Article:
Although the deaths have not been conclusively classified as dowry deaths, they have caused widespread shock and anger in Kerala, with many demanding an end to the controversial custom.
“We cannot say that literacy has not contributed to women empowerment – much progress has been made for women’s rights in various social spheres,” Pillai said. “At the same time, we have this deep-seated patriarchy that we have not been able to overcome despite high literacy rates.”
Nair’s brother said that there was no question that dowry was expected for his sister’s marriage.
Vijit Nair said, “If you are a girl with a good education, and you are from a good family, it doesn’t matter.” “If you want to marry off your daughter, and you don’t pay a dowry, you won’t find a good, educated man. That’s the system in Kerala.”
shame, stigma and silence
Experts say that this controversial custom is difficult to curb as it is linked to one’s prestige and social standing.
Pillai said, “People fear that they will be humiliated if they do not display money at their daughter’s wedding.”
The custom has also been generalized under the guise of “gifting” – which is traditionally considered “dowry” and which can be classified as a voluntarily given gift from the bride to the groom’s family, among Blurs the line.
Shahida Kamal, a member of the Kerala Commission for Women, described it as a “loophole” in the Dowry Prohibition Act of 1961. She says that gifts such as gold, land or cars gifted by families are not covered under the provisions of the Act. “Here begins the dilemma of pretending to be a wealthy family and satisfying the groom’s family in any way possible,” he said.
Professor Praveena Kodoth, who researches gender, migration and human development at the Center for Development Studies in Kerala, said many women in marriages where dowry is creating disputes say nothing because of “shame and humiliation”.
Nair said that her sister was physically and verbally harassed by her husband during their marriage. When her family found out, “we brought her back home and never wanted to send her back to her husband’s house again,” she said. Nair said he convinced her not to report the abuse to the police.
Her brother said that she was doing her practical exams in school, when her husband found her, apologized and asked her to return to his home. He agreed.
“After that, he hid everything from us. We believed he was fine,” Nair said.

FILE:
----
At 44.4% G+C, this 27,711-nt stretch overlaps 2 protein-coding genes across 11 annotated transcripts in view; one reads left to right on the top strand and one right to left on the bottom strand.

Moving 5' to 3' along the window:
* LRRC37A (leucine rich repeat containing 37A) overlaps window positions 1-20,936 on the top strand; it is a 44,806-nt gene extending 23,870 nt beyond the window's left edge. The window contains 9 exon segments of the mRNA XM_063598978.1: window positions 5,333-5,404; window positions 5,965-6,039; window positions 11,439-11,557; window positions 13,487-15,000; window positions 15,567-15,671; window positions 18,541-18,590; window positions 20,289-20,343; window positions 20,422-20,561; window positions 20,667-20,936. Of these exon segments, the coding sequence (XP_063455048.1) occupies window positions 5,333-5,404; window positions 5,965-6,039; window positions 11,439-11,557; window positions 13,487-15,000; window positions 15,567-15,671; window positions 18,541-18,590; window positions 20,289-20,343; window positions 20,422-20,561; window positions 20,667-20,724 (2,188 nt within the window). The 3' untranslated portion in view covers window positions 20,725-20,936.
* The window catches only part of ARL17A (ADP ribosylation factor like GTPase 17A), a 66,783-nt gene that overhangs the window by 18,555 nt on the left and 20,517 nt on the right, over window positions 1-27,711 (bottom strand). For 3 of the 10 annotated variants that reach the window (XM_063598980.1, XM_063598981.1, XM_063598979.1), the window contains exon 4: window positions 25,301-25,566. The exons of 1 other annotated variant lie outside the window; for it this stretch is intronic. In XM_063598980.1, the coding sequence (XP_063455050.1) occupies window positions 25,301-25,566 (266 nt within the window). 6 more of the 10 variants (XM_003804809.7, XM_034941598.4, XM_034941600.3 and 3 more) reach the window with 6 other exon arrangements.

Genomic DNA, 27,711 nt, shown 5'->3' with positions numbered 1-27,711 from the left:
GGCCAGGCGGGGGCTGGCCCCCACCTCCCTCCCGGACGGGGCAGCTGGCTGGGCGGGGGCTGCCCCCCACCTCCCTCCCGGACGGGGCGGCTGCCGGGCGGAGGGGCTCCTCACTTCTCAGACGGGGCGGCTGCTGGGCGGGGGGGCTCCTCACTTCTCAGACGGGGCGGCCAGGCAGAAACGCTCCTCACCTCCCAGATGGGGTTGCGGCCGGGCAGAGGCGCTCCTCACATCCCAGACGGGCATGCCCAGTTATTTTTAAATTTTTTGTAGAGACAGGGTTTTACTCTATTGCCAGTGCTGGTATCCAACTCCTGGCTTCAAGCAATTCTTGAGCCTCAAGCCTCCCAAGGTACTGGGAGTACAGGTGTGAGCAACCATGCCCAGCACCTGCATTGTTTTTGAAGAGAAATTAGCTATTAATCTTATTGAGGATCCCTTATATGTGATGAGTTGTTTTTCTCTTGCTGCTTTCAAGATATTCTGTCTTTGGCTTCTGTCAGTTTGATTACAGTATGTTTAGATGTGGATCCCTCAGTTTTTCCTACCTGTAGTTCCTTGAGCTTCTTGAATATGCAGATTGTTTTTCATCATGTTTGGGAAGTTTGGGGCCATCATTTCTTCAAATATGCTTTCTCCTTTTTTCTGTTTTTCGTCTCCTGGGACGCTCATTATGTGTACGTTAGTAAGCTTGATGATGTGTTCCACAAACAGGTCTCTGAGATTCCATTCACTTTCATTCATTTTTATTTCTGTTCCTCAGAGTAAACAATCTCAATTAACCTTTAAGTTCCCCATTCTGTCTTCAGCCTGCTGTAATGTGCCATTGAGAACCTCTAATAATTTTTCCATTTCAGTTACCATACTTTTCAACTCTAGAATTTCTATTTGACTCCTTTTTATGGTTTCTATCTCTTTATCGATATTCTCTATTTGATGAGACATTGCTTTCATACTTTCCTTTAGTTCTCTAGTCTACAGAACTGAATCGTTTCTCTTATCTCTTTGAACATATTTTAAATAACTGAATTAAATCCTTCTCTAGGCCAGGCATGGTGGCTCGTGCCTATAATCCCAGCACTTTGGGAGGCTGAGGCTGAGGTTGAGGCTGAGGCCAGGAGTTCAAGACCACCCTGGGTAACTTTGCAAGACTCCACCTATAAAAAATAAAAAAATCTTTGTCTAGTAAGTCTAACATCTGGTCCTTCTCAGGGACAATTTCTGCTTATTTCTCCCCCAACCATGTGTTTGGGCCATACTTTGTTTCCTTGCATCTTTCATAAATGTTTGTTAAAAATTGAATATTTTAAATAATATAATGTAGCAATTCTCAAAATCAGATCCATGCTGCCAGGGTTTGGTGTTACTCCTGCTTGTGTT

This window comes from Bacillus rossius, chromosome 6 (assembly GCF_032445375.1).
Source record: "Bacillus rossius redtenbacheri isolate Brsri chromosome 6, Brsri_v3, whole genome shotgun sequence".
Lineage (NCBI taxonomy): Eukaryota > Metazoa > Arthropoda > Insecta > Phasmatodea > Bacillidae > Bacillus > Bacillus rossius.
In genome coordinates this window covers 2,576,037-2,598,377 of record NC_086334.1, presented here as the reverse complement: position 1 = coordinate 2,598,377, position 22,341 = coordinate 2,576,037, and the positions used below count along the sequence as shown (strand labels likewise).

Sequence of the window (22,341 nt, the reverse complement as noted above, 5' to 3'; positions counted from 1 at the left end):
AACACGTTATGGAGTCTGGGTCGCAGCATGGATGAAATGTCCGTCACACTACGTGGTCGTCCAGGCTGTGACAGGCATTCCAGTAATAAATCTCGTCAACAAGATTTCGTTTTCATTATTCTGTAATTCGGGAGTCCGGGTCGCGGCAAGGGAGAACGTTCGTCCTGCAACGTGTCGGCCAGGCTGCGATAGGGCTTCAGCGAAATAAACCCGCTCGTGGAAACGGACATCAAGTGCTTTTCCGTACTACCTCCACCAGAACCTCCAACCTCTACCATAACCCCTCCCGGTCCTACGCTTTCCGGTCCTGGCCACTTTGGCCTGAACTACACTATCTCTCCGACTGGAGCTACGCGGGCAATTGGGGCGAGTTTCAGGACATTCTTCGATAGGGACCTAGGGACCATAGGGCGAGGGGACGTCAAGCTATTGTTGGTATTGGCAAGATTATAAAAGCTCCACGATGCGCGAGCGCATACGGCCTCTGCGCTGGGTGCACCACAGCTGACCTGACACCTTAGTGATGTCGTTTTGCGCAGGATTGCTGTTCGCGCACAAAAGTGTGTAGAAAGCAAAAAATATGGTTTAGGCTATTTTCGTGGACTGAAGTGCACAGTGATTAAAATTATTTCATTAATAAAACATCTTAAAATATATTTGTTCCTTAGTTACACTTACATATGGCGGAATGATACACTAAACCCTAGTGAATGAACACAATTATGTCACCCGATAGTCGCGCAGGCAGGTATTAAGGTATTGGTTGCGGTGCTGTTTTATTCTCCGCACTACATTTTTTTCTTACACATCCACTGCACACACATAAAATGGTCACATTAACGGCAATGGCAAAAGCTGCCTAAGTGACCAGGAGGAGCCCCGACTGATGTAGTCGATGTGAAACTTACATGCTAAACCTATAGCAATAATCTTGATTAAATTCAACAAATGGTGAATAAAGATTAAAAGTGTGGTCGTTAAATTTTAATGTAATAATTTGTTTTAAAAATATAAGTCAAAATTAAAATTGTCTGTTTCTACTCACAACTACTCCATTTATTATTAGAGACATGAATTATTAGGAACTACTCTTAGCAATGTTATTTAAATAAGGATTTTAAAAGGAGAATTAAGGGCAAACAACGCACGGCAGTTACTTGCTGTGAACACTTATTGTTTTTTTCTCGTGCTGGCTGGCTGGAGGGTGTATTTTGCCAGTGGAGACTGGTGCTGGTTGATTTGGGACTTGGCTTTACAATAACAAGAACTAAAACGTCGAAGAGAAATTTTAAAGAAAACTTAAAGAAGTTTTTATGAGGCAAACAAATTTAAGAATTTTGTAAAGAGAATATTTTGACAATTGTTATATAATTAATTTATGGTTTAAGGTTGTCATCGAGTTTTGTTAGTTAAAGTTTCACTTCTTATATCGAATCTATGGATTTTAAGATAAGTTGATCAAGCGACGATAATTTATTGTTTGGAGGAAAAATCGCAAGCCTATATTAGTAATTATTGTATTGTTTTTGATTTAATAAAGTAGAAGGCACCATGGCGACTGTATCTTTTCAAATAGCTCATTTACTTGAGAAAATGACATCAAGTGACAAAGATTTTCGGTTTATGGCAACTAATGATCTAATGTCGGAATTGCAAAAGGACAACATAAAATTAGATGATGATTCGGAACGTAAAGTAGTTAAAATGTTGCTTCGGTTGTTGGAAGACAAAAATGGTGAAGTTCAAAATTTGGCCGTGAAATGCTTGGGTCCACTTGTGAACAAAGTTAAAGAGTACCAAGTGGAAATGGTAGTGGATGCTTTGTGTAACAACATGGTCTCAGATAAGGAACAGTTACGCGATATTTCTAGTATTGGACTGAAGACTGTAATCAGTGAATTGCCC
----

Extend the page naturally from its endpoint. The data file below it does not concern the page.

He believes that his sister did not want to inflict more pain on his family, or bring any burden or shame to them.
Pillai says that feelings of guilt are common among women – especially if the woman’s parents are elderly, or are struggling to pay enough dowry.
Kumar’s lawyer says Kumar denied the allegations of abuse, adding that there was no physical abuse or abuse by Kumar during the marriage.
struggle for justice
Pillai says the Sakhi Mahila Kendra receives hundreds of calls every month from women seeking help, but many do not speak up.
“We need to keep talking about these subjects seriously in the society,” Pillai said. “That is the only way people will start facing them and not forget the plight of our daughters.”
But there are also systemic frameworks that address the inherent power imbalance between men and women that need to be addressed, Kodoth said.
For example, state banks insist on granting loans to facilitate marriage for women, but do not offer similar loans for grooms, encouraging families to push their daughters into marriage at an early age. can.
“As a society, we need to reform the prevailing marriage system,” he tweeted. “Parents have to realize that the barbaric dowry system degrades our daughters as commodities. We should treat them better, as human beings.”
Vijayan said that more stringent steps will be taken to help women in Kerala.
Since then, a round-the-clock women’s helpline has been set up, and Vijayan said the school curriculum will be revised to remove material that is derogatory towards women.
“Steps will be taken to transform our schools and colleges into places that embrace the idea of gender equality and equal rights,” he said.
Kodoth says that the dowry system persists across the country because patriarchal values are deeply embedded in Indian culture, systems and daily life. She says it is important to teach children to embrace gender equality from an early age because the dowry system can be challenged only when there is a “social renaissance”.
Nair’s brother says that he is committed to get justice for his sister.
“We need to keep her story alive,” he said. “I want justice for my sister. I will fight for her till my last breath.”
CNN’s Isha Mitra contributed reporting from New Delhi.